Chapter 14: Cosmogony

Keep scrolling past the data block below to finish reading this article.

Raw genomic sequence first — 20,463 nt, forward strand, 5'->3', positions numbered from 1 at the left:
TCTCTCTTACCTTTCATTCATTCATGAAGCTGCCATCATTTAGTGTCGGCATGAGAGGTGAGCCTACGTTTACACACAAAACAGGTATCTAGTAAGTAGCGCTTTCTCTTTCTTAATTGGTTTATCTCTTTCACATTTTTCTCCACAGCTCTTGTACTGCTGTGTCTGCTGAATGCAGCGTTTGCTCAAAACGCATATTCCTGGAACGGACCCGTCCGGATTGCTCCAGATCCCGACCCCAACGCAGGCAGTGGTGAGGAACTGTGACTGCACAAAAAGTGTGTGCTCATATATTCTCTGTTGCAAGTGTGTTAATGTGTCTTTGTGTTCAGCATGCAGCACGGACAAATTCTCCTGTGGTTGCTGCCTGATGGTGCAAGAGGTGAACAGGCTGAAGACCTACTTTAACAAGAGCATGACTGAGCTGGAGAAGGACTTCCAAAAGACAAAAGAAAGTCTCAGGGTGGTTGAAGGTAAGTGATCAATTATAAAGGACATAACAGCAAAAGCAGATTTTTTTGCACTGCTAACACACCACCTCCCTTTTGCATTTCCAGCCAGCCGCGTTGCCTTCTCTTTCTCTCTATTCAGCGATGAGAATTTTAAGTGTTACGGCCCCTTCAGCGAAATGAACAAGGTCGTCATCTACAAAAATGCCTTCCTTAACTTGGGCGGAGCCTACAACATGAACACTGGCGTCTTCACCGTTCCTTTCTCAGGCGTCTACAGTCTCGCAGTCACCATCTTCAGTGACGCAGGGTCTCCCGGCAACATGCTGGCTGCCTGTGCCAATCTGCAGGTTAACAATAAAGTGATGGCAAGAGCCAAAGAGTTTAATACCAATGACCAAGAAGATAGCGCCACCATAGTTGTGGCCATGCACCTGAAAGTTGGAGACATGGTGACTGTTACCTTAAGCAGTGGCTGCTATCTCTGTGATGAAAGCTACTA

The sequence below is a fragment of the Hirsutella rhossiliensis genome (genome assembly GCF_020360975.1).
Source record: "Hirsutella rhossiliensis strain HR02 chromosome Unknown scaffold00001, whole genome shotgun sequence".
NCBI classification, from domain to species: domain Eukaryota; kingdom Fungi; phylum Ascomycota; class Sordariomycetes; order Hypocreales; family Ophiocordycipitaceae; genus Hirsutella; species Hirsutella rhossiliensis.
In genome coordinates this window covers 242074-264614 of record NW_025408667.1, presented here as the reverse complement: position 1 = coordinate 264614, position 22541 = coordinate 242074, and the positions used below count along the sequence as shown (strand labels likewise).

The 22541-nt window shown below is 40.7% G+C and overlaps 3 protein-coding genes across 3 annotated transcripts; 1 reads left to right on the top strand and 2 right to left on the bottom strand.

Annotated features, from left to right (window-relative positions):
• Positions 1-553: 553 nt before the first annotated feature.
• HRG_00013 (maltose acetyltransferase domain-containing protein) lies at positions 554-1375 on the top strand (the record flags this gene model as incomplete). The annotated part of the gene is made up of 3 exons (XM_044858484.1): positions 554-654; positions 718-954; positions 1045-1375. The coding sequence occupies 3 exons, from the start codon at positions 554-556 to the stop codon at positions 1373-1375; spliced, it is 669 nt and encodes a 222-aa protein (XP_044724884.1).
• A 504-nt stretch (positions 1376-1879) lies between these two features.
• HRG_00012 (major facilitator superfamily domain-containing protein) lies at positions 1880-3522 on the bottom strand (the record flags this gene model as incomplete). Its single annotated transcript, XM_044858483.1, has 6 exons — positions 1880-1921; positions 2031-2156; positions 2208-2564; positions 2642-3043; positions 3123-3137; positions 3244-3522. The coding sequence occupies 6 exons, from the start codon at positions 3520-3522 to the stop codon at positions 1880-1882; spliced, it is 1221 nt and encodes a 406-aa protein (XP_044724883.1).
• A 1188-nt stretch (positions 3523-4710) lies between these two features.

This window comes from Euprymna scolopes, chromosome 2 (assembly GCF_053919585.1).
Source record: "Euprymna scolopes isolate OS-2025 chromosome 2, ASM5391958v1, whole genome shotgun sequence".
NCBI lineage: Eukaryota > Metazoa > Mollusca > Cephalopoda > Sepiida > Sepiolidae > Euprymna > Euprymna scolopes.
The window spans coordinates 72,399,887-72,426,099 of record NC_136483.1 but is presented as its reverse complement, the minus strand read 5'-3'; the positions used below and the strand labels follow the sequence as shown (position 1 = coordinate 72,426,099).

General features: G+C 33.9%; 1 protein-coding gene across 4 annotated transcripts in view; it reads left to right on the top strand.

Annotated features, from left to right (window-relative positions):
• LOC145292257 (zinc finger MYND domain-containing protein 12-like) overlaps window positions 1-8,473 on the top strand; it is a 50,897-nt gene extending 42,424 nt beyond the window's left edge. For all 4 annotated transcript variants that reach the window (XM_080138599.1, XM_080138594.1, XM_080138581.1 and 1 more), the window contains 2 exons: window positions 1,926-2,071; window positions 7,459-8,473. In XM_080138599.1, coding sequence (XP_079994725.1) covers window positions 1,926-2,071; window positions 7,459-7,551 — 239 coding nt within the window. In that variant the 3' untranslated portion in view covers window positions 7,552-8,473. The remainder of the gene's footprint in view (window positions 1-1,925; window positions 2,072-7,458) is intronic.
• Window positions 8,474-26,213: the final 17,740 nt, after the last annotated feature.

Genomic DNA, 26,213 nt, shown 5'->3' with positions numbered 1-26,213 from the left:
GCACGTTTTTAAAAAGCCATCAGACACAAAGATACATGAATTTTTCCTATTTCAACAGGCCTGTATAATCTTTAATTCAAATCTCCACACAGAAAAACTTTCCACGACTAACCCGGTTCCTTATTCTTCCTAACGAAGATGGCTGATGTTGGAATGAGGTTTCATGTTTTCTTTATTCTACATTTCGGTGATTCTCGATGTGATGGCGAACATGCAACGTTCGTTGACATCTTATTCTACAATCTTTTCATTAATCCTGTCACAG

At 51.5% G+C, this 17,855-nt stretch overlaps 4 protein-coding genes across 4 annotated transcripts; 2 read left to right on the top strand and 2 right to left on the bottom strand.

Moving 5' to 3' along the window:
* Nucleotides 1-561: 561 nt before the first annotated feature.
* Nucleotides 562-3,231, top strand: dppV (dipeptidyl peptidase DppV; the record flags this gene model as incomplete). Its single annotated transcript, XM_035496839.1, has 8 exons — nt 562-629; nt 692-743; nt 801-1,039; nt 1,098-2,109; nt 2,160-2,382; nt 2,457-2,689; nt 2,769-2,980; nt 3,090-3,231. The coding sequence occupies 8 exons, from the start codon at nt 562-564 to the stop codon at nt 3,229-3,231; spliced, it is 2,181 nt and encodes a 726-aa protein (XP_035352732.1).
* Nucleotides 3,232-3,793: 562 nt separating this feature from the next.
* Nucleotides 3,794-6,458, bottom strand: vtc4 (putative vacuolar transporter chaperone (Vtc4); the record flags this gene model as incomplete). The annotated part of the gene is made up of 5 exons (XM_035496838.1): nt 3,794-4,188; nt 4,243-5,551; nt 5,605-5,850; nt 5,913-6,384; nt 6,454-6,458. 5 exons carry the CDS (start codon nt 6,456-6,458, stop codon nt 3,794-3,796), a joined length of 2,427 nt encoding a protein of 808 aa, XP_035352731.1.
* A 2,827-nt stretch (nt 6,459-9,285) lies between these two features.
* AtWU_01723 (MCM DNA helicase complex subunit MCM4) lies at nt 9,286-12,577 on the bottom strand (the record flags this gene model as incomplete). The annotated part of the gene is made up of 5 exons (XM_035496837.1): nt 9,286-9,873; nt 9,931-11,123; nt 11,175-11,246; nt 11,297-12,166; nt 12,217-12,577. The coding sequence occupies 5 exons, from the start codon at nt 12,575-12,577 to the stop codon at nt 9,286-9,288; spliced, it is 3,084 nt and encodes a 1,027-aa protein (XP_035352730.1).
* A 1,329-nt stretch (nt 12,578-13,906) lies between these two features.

Mircea Eliade ( 1961) depicts myths as stories about the beginning of history set in the times before the beginning of ordinary, secular time. Sacred time (sacrum) is different from secular, linear time (profanum). Myths continuously recreate the sacred time as they summon it and let it be experienced by next generations. This time does not proceed from the past towards the future but lets the reader or listener experience it in many directions and in many ways. Such an experience of time enables us to recreate the primal time, the moment of the creation of everything: Myths about the beginning of the universe, cosmogonic myths, explain the creation of the world with the help of an archetypical language. Such stories are found in many mythologies, including Greek, Babylonian and Vedic. Usually cosmogonies present the events leading to the creation of the universe, as well as including its characteristics and a description of the first beings. Deities are usually treated as part of the cosmos that comes into being; they interact with it from the very beginning. The creation of the world is presented as a creative act of a deity or deities or as a long-term process of cooperation between various beings. Often the myth contains the genealogy of the first deities, with the process of creation of our familiar world inscribed into it.
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